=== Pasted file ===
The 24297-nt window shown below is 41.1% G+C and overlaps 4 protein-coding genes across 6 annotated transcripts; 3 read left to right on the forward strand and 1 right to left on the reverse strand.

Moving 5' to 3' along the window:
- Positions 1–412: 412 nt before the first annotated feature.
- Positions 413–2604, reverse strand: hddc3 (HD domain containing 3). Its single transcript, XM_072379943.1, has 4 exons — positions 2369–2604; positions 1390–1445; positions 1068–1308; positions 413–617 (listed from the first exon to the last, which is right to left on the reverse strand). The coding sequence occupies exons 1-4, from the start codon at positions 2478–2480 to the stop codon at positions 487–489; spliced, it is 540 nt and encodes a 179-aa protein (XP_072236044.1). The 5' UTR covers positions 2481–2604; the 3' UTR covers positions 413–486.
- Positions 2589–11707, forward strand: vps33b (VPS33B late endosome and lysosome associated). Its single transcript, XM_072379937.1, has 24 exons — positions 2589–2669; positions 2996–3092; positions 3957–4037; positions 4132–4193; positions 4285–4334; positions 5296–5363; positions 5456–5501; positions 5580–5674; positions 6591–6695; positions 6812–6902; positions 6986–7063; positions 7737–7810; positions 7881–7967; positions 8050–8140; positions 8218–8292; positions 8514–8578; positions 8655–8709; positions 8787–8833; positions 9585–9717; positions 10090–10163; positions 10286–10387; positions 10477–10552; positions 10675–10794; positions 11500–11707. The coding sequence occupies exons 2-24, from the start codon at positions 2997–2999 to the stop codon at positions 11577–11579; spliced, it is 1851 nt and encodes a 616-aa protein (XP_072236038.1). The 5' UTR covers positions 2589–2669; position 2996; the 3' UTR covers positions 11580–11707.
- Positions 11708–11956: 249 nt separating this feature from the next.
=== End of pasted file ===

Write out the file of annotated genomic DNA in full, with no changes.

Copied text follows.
The 24297-nt window shown below is 41.1% G+C and overlaps 4 protein-coding genes across 6 annotated transcripts; 3 read left to right on the forward strand and 1 right to left on the reverse strand.

Moving 5' to 3' along the window:
- Positions 1–412: 412 nt before the first annotated feature.
- Positions 413–2604, reverse strand: hddc3 (HD domain containing 3). Its single transcript, XM_072379943.1, has 4 exons — positions 2369–2604; positions 1390–1445; positions 1068–1308; positions 413–617 (listed from the first exon to the last, which is right to left on the reverse strand). The coding sequence occupies exons 1-4, from the start codon at positions 2478–2480 to the stop codon at positions 487–489; spliced, it is 540 nt and encodes a 179-aa protein (XP_072236044.1). The 5' UTR covers positions 2481–2604; the 3' UTR covers positions 413–486.
- Positions 2589–11707, forward strand: vps33b (VPS33B late endosome and lysosome associated). Its single transcript, XM_072379937.1, has 24 exons — positions 2589–2669; positions 2996–3092; positions 3957–4037; positions 4132–4193; positions 4285–4334; positions 5296–5363; positions 5456–5501; positions 5580–5674; positions 6591–6695; positions 6812–6902; positions 6986–7063; positions 7737–7810; positions 7881–7967; positions 8050–8140; positions 8218–8292; positions 8514–8578; positions 8655–8709; positions 8787–8833; positions 9585–9717; positions 10090–10163; positions 10286–10387; positions 10477–10552; positions 10675–10794; positions 11500–11707. The coding sequence occupies exons 2-24, from the start codon at positions 2997–2999 to the stop codon at positions 11577–11579; spliced, it is 1851 nt and encodes a 616-aa protein (XP_072236038.1). The 5' UTR covers positions 2589–2669; position 2996; the 3' UTR covers positions 11580–11707.
- Positions 11708–11956: 249 nt separating this feature from the next.